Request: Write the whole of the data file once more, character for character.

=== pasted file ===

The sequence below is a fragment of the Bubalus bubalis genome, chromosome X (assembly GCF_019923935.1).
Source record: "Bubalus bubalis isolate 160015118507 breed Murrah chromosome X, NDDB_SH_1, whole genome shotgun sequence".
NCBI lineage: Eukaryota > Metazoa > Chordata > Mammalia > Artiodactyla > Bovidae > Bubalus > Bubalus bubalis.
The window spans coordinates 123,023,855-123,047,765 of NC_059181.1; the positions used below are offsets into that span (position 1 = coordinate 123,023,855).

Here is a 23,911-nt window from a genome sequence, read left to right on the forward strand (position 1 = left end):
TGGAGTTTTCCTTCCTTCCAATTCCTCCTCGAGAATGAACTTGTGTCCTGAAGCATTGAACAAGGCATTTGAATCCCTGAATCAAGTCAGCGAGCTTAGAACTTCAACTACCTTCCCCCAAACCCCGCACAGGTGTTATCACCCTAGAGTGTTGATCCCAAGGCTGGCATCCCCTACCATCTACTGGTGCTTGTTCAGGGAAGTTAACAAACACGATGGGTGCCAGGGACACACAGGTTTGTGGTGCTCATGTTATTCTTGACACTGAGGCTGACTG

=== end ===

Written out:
The sequence below is a fragment of the Bubalus bubalis genome, chromosome X (assembly GCF_019923935.1).
Source record: "Bubalus bubalis isolate 160015118507 breed Murrah chromosome X, NDDB_SH_1, whole genome shotgun sequence".
NCBI lineage: Eukaryota > Metazoa > Chordata > Mammalia > Artiodactyla > Bovidae > Bubalus > Bubalus bubalis.
The window spans coordinates 123,023,855-123,047,765 of NC_059181.1; the positions used below are offsets into that span (position 1 = coordinate 123,023,855).

Here is a 23,911-nt window from a genome sequence, read left to right on the forward strand (position 1 = left end):
TGGAGTTTTCCTTCCTTCCAATTCCTCCTCGAGAATGAACTTGTGTCCTGAAGCATTGAACAAGGCATTTGAATCCCTGAATCAAGTCAGCGAGCTTAGAACTTCAACTACCTTCCCCCAAACCCCGCACAGGTGTTATCACCCTAGAGTGTTGATCCCAAGGCTGGCATCCCCTACCATCTACTGGTGCTTGTTCAGGGAAGTTAACAAACACGATGGGTGCCAGGGACACACAGGTTTGTGGTGCTCATGTTATTCTTGACACTGAGGCTGACTG